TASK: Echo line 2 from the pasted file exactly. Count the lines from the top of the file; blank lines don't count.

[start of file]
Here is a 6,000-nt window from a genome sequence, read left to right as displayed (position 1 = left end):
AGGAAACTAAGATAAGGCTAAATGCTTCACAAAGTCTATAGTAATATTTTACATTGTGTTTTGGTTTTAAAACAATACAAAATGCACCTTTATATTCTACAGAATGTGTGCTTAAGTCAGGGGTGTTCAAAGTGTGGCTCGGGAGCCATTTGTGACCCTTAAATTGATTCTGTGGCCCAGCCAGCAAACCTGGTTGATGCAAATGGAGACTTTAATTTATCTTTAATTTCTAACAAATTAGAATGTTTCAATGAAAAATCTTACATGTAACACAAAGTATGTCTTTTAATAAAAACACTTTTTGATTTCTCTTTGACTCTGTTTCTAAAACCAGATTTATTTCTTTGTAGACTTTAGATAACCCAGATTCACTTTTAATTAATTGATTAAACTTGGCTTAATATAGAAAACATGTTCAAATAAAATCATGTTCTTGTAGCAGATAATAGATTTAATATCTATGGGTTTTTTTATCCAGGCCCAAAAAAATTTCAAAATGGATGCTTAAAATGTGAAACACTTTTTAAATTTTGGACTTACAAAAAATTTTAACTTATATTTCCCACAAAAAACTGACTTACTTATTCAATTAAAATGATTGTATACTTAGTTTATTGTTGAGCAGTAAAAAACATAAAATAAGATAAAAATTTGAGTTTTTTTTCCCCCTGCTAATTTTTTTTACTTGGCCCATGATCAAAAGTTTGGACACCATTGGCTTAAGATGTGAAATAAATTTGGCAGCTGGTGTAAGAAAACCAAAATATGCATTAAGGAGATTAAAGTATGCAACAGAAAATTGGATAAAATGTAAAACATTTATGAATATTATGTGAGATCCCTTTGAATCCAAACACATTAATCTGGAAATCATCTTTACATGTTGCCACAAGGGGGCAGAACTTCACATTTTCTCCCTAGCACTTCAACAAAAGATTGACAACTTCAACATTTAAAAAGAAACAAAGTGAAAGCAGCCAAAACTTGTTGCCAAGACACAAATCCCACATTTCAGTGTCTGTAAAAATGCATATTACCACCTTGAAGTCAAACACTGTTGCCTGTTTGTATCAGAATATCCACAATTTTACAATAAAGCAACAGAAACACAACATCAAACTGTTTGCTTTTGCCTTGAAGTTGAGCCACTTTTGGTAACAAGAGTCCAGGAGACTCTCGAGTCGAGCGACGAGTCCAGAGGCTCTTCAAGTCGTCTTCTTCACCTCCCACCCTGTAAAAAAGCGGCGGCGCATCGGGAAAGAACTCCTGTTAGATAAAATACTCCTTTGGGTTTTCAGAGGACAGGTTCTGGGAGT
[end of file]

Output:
AGGAAACTAAGATAAGGCTAAATGCTTCACAAAGTCTATAGTAATATTTTACATTGTGTTTTGGTTTTAAAACAATACAAAATGCACCTTTATATTCTACAGAATGTGTGCTTAAGTCAGGGGTGTTCAAAGTGTGGCTCGGGAGCCATTTGTGACCCTTAAATTGATTCTGTGGCCCAGCCAGCAAACCTGGTTGATGCAAATGGAGACTTTAATTTATCTTTAATTTCTAACAAATTAGAATGTTTCAATGAAAAATCTTACATGTAACACAAAGTATGTCTTTTAATAAAAACACTTTTTGATTTCTCTTTGACTCTGTTTCTAAAACCAGATTTATTTCTTTGTAGACTTTAGATAACCCAGATTCACTTTTAATTAATTGATTAAACTTGGCTTAATATAGAAAACATGTTCAAATAAAATCATGTTCTTGTAGCAGATAATAGATTTAATATCTATGGGTTTTTTTATCCAGGCCCAAAAAAATTTCAAAATGGATGCTTAAAATGTGAAACACTTTTTAAATTTTGGACTTACAAAAAATTTTAACTTATATTTCCCACAAAAAACTGACTTACTTATTCAATTAAAATGATTGTATACTTAGTTTATTGTTGAGCAGTAAAAAACATAAAATAAGATAAAAATTTGAGTTTTTTTTCCCCCTGCTAATTTTTTTTACTTGGCCCATGATCAAAAGTTTGGACACCATTGGCTTAAGATGTGAAATAAATTTGGCAGCTGGTGTAAGAAAACCAAAATATGCATTAAGGAGATTAAAGTATGCAACAGAAAATTGGATAAAATGTAAAACATTTATGAATATTATGTGAGATCCCTTTGAATCCAAACACATTAATCTGGAAATCATCTTTACATGTTGCCACAAGGGGGCAGAACTTCACATTTTCTCCCTAGCACTTCAACAAAAGATTGACAACTTCAACATTTAAAAAGAAACAAAGTGAAAGCAGCCAAAACTTGTTGCCAAGACACAAATCCCACATTTCAGTGTCTGTAAAAATGCATATTACCACCTTGAAGTCAAACACTGTTGCCTGTTTGTATCAGAATATCCACAATTTTACAATAAAGCAACAGAAACACAACATCAAACTGTTTGCTTTTGCCTTGAAGTTGAGCCACTTTTGGTAACAAGAGTCCAGGAGACTCTCGAGTCGAGCGACGAGTCCAGAGGCTCTTCAAGTCGTCTTCTTCACCTCCCACCCTGTAAAAAAGCGGCGGCGCATCGGGAAAGAACTCCTGTTAGATAAAATACTCCTTTGGGTTTTCAGAGGACAGGTTCTGGGAGT